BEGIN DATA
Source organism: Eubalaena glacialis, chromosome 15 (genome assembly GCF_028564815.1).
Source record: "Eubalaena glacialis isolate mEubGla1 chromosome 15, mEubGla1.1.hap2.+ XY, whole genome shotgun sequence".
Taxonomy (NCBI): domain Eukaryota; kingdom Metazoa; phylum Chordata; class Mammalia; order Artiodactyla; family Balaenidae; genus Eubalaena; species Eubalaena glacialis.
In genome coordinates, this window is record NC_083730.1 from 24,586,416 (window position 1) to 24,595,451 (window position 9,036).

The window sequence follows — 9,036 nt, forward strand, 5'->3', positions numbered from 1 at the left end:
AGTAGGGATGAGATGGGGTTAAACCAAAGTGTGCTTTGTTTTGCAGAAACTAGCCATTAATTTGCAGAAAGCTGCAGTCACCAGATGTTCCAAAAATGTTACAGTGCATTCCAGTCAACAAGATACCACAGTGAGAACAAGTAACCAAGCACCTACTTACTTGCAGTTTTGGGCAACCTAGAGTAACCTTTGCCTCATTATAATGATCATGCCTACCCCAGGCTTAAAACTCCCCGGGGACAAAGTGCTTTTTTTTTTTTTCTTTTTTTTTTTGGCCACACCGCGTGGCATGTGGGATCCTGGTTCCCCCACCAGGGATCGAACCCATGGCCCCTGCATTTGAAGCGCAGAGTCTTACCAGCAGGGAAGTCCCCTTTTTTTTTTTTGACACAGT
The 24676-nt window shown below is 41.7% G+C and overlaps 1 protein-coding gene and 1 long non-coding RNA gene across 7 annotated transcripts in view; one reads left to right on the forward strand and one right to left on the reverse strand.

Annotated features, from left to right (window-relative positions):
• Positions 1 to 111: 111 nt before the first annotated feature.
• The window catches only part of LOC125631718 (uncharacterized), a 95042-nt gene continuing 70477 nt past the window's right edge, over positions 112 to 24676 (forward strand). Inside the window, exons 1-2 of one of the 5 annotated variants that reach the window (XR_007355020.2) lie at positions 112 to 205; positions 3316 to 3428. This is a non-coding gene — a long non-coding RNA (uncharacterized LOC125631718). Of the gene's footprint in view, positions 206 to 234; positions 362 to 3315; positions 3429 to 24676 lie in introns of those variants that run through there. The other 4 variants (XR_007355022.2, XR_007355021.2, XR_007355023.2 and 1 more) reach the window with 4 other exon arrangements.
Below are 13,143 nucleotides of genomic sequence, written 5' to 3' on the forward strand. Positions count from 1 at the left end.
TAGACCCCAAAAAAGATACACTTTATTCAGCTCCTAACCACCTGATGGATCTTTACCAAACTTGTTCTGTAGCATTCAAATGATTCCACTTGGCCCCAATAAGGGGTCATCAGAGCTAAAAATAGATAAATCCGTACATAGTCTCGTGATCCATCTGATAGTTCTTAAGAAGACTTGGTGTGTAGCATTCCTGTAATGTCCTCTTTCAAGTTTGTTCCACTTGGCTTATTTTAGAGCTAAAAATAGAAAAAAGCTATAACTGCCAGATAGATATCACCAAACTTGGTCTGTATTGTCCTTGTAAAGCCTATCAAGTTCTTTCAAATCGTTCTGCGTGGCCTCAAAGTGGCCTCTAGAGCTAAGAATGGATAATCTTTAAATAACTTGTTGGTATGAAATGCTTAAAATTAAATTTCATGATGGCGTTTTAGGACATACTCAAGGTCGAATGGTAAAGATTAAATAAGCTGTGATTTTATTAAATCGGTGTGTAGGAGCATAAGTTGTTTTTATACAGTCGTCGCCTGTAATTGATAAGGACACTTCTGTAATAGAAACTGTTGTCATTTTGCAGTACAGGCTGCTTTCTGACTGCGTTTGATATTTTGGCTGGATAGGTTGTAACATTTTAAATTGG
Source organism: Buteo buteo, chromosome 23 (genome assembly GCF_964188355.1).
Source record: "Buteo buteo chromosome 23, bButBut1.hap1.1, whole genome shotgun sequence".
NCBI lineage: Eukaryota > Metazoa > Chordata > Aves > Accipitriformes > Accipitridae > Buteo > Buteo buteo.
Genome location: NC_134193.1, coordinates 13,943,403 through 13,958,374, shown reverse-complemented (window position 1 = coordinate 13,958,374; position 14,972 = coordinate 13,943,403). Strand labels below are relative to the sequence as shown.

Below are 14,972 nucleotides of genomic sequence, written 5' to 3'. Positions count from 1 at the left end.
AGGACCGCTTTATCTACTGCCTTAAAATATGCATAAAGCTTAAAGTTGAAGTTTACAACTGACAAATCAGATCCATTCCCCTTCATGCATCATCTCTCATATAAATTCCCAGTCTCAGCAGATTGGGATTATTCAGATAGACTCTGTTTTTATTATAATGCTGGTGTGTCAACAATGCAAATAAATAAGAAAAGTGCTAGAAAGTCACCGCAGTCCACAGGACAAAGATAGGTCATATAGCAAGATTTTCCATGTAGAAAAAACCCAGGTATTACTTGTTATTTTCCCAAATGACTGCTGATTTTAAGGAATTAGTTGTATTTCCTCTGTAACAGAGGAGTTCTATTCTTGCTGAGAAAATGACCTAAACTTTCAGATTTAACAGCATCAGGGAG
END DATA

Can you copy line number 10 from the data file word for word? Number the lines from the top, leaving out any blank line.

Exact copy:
• The window catches only part of LOC125631718 (uncharacterized), a 95042-nt gene continuing 70477 nt past the window's right edge, over positions 112 to 24676 (forward strand). Inside the window, exons 1-2 of one of the 5 annotated variants that reach the window (XR_007355020.2) lie at positions 112 to 205; positions 3316 to 3428. This is a non-coding gene — a long non-coding RNA (uncharacterized LOC125631718). Of the gene's footprint in view, positions 206 to 234; positions 362 to 3315; positions 3429 to 24676 lie in introns of those variants that run through there. The other 4 variants (XR_007355022.2, XR_007355021.2, XR_007355023.2 and 1 more) reach the window with 4 other exon arrangements.